Tunisia: US may suspend $500m grant over democratic backsliding under President Saied

By Julian Pecquet
Posted on Friday, 26 August 2022 06:32

Tunisia's President Kais Saied, in Brussels, Belgium February 18, 2022. REUTERS/Johanna Geron/Pool

The US is considering suspending $500m in economic aid to Tunisia as backlash over democratic backsliding under President Kais Saied continues to grow.

The Millennium Challenge Corporation (MCC) is set to decide whether to suspend a grant programme to strengthen Tunisia’s transportation, trade and water sectors at its next quarterly board meeting, according to the top US senator on the foreign aid panel.

The MCC is an independent agency that invests in low-income and lower-middle-income countries. The agency had unanimously approved a five-year compact with Saied’s government – Tunisia’s first – in June 2021 that sought to facilitate trade with Tunisia by investing in the Port of Rades outside Tunis and the country’s groundwater resources.

At the time, US Agency for International Development (USAID) Administrator Samantha Power gushed that the compact “constitutes an affirmation of Tunisia’s commitment to constitutional democratic governance and equitable prosperity at a critical time in Tunisia and the broader region.” Since then,  however, the president of a country that the US had championed as the sole success story of the 2011 Arab Spring has dissolved parliament, purged the judiciary, jailed opponents and critics and pushed through a new constitution that gives him much greater powers.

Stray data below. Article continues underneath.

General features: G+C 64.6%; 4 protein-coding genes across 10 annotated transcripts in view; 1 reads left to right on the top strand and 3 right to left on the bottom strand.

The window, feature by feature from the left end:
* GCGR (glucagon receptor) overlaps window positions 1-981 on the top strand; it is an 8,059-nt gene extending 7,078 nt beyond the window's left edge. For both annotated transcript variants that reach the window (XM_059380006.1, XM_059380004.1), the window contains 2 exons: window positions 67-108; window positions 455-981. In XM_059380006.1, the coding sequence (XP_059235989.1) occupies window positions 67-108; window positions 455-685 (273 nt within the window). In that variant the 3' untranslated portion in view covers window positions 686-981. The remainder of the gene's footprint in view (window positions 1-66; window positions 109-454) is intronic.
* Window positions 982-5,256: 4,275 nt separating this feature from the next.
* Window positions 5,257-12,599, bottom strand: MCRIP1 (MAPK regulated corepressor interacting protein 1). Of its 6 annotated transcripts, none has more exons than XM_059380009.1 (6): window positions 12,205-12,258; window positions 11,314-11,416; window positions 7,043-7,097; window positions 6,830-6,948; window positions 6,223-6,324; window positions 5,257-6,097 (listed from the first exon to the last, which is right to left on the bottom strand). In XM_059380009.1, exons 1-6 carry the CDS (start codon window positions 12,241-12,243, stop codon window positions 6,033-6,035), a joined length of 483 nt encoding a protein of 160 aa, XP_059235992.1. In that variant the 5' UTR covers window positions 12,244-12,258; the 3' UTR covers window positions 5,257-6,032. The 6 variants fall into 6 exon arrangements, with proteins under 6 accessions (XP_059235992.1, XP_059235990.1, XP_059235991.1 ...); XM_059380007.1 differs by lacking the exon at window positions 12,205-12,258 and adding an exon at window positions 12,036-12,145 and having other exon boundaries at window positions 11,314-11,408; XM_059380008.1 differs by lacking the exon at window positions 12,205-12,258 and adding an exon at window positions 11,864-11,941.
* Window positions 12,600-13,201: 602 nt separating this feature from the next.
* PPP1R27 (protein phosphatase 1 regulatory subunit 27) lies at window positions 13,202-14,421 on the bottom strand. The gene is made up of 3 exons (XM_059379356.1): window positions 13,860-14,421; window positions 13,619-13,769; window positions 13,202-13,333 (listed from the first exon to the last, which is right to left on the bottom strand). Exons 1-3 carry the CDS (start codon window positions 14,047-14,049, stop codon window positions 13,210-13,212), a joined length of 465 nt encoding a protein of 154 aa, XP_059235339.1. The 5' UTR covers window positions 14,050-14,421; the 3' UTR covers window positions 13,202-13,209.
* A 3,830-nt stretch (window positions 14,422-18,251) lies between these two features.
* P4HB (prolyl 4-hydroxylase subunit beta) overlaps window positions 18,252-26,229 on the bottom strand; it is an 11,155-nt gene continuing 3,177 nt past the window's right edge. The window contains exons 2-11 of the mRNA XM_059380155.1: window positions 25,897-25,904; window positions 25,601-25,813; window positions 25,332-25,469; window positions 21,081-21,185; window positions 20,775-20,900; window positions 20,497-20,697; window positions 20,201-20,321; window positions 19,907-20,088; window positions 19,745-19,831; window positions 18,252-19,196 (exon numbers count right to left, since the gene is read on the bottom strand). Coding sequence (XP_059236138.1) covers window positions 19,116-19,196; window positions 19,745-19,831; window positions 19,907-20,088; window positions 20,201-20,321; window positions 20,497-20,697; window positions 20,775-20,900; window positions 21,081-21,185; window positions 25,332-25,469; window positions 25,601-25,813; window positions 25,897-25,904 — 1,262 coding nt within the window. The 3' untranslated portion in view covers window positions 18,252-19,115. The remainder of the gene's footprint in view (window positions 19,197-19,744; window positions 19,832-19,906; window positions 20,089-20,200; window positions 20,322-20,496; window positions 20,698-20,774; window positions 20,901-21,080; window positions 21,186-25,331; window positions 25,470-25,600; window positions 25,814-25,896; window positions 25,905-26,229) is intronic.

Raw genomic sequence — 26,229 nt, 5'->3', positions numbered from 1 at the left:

“The Millennium Challenge Corporation is going to be considering this fall whether to suspend a $500m compact that was to be dedicated to port and infrastructure development based on these challenges around democracy,” Senator Chris Coons, a Delaware Democrat, told reporters on 24 August upon his return from leading a six-member congressional delegation to Africa during which he met with Tunisian civil society leaders.

“President Saied committed in our direct conversation to holding inclusive, free, and fair elections for the parliament this fall, and I’m hopeful he will do so which will help address some of the express concerns that Tunisians of a wide range and international observers have commented on.”

Deputy CEO Mahmoud Bah testified before Congress in October 2021 that “we are watching what is happening on the ground and with the nomination of a new prime minister [Najla Bouden], we are hopeful that they will come back to a democratic path.” The agency declined to discuss its next board meeting as the agenda has not been finalised.

Last straw

During its week-long trip, the bipartisan delegation of House and Senate members also visited Kenya, Rwanda, Mozambique and Cabo Verde. They were accompanied by the new CEO of the MCC, Alice Albright, who was confirmed by the Senate in February.

To reward Tunisia, to give them this money, when they have actively made decisions that go against what this money is meant to be for … that would be, I think, a really bad move and would make MCC lose a lot of credibility.

Coons’ remarks carry particular weight as he chairs the Senate panel that controls funding for foreign aid while also sitting on the Senate Foreign Relations Committee. His warning to Saied comes as both Congress and the Joe Biden administration have been turning up the pressure.